A World War I Exhibition Finds New Meanings in France

Opening of exhibition at Musée Würth France, Erstein, September 27, 2016. Photo: Thomas Gaehtgens

A Getty Research Institute exhibition about World War I is retooled for display in the historically divisive region of Alsace

By Anja Foerschner / 12.16.2016
Research Specialist

On September 27, 2016, the Getty Research Institute’s exhibition World War I: War of Images, Images of War opened at the Musée Würth France Erstein in the Alsatian village of Erstein, where it will be on view until January 8, 2017. This is the third venue for this exhibition, which was inaugurated at the Research Institute in November 2014 for the centenary of the outbreak of the First World War. In 2015 the show, which had a record attendance of more than 160,000 visitors while on view in Los Angeles, traveled to the Mildred Lane Kemper Art Museum in St. Louis.

At the Musée Würth France Erstein, the exhibition is being presented for the first time not only to a European audience, but also, and quite importantly, within the political and cultural context of Alsace—a region of great significance during the First World War and, more generally, in the history of the tense, difficult relationship between France and Germany.

A Fraught History

For most of history, Alsace, located on the west bank of the Rhine River, belonged to the German-speaking area of central Europe. During the seventeenth century, King Louis XIV claimed that the region was situated within the “natural borders” of France and annexed it. For the next 200 years, the area was alternately claimed by both nations. Alsace therefore has a unique national identity composed of cultural, architectural, and linguistic influences from both Germany and France, and it maintains a number of idiosyncrasies and systematic differences.

The modern history of Alsace and the neighboring region of Lorraine was largely driven by the strong nationalist rivalry between France and Germany and each country’s push for expansion, enacted on both sides at the expense of the local population and its sense of identity. The competition ultimately led to the Franco-German War of 1870 to 1871.

Germany defeated France in a rather swift victory and immediately announced the annexation of Alsace and Lorraine. This step was accompanied by measures imposed on the Alsatian population in an attempt to reduce the cultural, linguistic, and social influence of France throughout the area. Residents were forced to either change their nationality to German or leave their homes and move further west behind the newly established boundaries of France. In addition, German became the mandatory language in school.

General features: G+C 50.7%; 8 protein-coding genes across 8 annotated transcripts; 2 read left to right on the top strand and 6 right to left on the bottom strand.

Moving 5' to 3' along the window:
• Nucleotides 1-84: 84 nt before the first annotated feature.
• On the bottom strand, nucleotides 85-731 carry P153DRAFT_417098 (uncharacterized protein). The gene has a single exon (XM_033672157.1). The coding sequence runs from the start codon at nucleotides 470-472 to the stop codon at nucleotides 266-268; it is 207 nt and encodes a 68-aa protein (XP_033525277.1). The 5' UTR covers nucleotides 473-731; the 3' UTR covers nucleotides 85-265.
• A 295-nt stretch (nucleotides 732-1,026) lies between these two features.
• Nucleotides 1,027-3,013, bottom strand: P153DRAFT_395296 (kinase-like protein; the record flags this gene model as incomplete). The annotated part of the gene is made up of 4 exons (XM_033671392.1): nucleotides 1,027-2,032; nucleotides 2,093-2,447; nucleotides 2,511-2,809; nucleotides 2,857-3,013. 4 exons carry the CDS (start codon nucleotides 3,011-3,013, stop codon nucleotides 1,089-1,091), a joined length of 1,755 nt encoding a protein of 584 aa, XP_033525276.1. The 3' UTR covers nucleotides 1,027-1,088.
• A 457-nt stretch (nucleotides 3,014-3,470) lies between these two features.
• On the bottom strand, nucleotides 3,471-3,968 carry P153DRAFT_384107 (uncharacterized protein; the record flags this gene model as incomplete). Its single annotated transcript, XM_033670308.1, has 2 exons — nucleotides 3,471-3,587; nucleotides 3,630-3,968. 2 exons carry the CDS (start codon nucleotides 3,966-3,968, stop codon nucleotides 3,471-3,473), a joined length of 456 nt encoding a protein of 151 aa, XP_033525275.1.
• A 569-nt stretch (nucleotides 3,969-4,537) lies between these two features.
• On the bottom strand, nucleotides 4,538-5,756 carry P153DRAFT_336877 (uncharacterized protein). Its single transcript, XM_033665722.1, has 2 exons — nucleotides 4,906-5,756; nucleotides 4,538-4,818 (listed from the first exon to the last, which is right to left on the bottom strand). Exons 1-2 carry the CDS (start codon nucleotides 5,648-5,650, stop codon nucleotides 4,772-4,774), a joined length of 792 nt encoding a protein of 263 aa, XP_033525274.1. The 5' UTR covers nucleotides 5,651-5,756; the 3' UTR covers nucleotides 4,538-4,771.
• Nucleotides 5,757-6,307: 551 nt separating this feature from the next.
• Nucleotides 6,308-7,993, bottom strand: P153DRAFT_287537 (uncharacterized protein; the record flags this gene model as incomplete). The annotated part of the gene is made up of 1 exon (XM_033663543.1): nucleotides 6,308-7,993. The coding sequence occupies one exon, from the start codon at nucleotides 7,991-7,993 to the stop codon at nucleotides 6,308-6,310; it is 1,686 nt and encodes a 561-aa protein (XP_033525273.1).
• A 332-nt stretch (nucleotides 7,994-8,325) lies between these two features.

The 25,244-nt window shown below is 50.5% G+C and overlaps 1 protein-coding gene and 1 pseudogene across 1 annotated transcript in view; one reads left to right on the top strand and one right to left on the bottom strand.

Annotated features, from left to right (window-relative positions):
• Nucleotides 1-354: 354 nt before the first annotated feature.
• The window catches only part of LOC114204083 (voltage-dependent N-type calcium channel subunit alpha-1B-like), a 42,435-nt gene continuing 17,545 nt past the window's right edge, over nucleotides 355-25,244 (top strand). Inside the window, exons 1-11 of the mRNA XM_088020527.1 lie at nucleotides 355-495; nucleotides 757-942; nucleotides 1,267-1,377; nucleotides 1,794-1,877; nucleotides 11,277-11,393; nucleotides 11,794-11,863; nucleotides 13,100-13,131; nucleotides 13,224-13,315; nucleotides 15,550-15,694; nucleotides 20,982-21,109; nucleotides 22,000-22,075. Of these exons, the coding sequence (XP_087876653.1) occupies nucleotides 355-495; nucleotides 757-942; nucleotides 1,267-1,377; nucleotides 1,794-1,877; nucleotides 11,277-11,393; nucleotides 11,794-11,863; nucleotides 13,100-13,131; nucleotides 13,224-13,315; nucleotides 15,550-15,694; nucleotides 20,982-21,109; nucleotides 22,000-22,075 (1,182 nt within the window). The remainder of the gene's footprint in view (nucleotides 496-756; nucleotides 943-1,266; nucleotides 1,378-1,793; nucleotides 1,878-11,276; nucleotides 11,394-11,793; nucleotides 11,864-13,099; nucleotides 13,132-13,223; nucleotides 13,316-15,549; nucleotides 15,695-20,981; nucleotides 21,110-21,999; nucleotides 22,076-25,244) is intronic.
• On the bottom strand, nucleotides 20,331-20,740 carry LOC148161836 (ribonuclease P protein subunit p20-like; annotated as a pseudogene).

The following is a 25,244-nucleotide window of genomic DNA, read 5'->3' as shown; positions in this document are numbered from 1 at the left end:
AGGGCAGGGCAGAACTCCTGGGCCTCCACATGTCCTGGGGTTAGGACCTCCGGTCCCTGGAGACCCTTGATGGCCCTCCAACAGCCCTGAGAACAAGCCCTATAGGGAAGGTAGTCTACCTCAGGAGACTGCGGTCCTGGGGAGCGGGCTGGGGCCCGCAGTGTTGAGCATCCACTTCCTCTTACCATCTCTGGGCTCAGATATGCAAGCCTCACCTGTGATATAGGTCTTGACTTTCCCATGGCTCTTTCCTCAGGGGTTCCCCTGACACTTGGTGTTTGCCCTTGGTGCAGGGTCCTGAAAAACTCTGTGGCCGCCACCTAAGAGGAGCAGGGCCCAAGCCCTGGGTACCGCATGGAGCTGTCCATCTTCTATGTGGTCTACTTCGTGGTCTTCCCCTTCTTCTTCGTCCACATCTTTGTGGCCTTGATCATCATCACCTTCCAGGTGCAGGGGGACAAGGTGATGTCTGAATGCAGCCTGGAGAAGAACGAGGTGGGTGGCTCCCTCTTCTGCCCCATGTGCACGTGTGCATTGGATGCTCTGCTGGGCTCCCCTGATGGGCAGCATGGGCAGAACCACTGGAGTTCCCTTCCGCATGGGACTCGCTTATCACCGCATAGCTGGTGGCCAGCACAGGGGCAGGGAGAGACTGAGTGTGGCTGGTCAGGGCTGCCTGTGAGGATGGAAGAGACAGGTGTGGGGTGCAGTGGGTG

Modern Warfare

During the First World War, the region endured heavy fighting and significant casualties, as well as considerable damage to monuments. Up to 30,000 soldiers lost their lives in the strategic Battle of Hartmannswillerkopf alone.

In the minds of the French, Alsace and Lorraine had become a symbol for the humiliating defeat suffered less than 40 years earlier—so military leaders were eager to recover the region. Upon the mutual declarations of war by Germany and France in 1914, both countries attacked the population of the respective “other” in their countries.

In France, German citizens were arrested and interned, while in Alsace and Lorraine, the Germans’ fear of French uprisings motivated further laws and restrictions, including a ban of the French language in public under threat of penalty and the installment of official names and titles in German. Registrars usually rejected French Christian names for children, and strict censorship of anti-German sentiment was implemented.

While the history and fate of the area became an important tool in the propaganda of both countries, the lack of acknowledgement of a specific regional identity of Alsace, and the feeling of being forcefully subsumed by an external government and culture, also fueled local propaganda production against the German occupation. Several examples, such as artworks by the famous Alsatian illustrator Henri Zislin, are part of the Getty Research Institute exhibition.